In North America, hydatidiform moles of either type occur in about 2 to 3 of every 10,000 pregnancies.

Symptoms:

Women with molar pregnancies may have no specific symptoms, but diagnostic clues that point to molar pregnancy might include higher than average hCG levels (complete molar pregnancy), enlarged ovaries, and early pre-eclampsia.

Vaginal bleeding and nausea occur in most molar pregnancies, but they can also occur in normal pregnancies or typical miscarriages. In addition, molar pregnancies can cause swelling in the abdominal area –- but women with normal pregnancies can “show” early also.

Diagnosis:

Molar pregnancy may be discovered when a heartbeat does not become detectable by 12 weeks, but this can also be true of missed miscarriages. The means of diagnosis is usually by ultrasound, which reveals an abnormal placenta that appears like a bunch of grapes.

Treatment and Recovery:

Some molar pregnancies will miscarry without intervention, but if doctors detect molar pregnancy by ultrasound, they usually recommend a D & C or medication in order to reduce risk of further complications.

Rarely, molar pregnancies might occur in twin conceptions with a hydatidiform mole alongside an otherwise viable pregnancy. In these cases, continuing the pregnancy can pose serious risks to the mother's health (because of a 60% chance of developing persistent GTD) and many choose to terminate the pregnancy, which can be another source of mixed emotions in the grieving process.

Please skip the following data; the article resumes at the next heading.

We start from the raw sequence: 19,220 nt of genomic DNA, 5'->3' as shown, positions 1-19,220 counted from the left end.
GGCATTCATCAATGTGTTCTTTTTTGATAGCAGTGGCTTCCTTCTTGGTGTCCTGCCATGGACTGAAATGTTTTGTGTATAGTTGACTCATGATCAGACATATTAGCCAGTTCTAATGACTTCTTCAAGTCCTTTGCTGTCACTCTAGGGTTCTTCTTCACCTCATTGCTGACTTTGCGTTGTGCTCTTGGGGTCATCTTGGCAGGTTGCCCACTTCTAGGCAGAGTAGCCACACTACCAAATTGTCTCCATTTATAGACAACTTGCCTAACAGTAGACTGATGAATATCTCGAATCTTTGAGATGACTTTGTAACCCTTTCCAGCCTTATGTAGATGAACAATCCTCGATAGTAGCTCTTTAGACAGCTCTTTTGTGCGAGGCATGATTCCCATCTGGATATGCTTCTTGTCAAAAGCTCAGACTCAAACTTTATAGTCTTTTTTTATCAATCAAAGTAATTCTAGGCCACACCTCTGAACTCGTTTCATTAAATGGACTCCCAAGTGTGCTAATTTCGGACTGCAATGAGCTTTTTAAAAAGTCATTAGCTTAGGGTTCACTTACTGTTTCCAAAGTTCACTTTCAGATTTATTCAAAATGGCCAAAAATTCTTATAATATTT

Medical Monitoring After Molar Pregnancy:

Because of the risk of developing an invasive mole or choriocarcinoma, doctors recommend that women who had molar pregnancies have continued monitoring for several months. The monitoring usually includes weekly or monthly hCG blood tests, because if the hCG fails to decrease or begins to rise again, this can be a symptom of persistent GTD.

If the woman has three consecutive negative hCG blood tests, she is most likely out of the danger zone. Some doctors are less aggressive about monitoring women who had partial molar pregnancies, because the odds of complications are lower.